At 1 a.m., December 8, 1922, the Astoria business district burned to the ground. Thirty-two acres of buildings were leveled. Of those, 90% were of light frame construction and supported by wood piling.

Cleaning Salmon in Astoria Oregon 1900.
Cleaning Salmon in Astoria, Oregon, 1900

Daily Alta California, July 29, 1877
Merchandise Market
The Ajax has 7842 cases of Salmon from Astoria.

Chart of the Columbia River.
Columbia River Chart & Views

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Oregon History.
Great and Minor Moments in Oregon History
Dick Pintarich
The history of Oregon is filled with a fascinating array of facts both expected and surprising. Great and Minor Moments in Oregon History highlights the significant and the unexpected, from the prehistoric to the present with in-depth, and often humorous glimpses of the personalities and peculiarities that inhabit Oregon's past. Learn about the forces of nature that created Oregon, the natural gifts that inspired the mythic world of its natives, and what it was like for Lewis and Clark to spend a winter on Oregon's cold and wet north coast.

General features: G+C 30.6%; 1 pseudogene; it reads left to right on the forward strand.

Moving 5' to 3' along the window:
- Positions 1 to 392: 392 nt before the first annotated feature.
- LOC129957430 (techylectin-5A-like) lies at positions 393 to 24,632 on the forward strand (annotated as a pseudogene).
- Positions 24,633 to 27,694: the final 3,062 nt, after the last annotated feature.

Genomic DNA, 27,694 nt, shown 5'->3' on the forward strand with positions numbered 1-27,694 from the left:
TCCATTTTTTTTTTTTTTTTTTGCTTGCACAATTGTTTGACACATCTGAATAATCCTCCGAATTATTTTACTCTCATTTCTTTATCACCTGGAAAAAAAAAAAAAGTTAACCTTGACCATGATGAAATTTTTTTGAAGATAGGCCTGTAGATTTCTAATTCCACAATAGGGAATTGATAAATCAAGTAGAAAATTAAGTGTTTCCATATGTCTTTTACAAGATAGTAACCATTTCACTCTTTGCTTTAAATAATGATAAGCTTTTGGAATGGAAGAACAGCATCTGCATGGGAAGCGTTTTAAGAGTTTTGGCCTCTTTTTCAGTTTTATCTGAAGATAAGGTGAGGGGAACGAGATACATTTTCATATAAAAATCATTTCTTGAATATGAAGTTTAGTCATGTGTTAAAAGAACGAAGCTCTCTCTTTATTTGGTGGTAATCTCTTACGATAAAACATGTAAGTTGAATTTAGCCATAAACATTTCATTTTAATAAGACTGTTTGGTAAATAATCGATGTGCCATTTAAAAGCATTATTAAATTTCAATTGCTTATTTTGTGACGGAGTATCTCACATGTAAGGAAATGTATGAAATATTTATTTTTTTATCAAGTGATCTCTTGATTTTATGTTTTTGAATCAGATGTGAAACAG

Mapmaker's Eye.Mapmakers.

The Mapmaker's Eye

David Thompson on the Columbia PlateauMapmakers.
Jack Nisbet
David Thompson was a fur trader, explorer, and meticulous geographic surveyor. He was, and is, the English and Canadian counterpart of Lewis and Clark. He visited the Mandan villages on the Missouri River in 1798. He crossed the Continental Divide in 1807 and spent five winters on the west side of the divide trading with the Indians. He explored the Columbia River from its origin to the Pacific Ocean. He kept complete journals. He was a better writer than Meriwether Lewis, although not Lewis' equal as a naturalist. He took astronomical readings and did his own computations of both latitude and longitude. Because of this, his maps were much more accurate than those of William Clark. Later in his life, Thompson helped survey the boundary between Canada and the United States.

Portland Then and Now.Portland.
Portland Then and Now
Linda Dodds
"In 1894 Portland was a bustling port city, whose two halves were connected by four bridges.


Historical Atlas of the Pacific Northwest: Maps of Exploration and Discovery: British Columbia, Washi

Sextant by David Barrie.
Sextant:
A Young Man's Daring Sea Voyage and the Men Who Mapped the World's Oceans
Mapping the World's Oceans.
David Barrie.

Rare and Collectible Books at AbeBooks.com

Rare Books.
First Migrants
Ancient Migration in Global Perspective
Ancient Migrations.
Peter Bellwood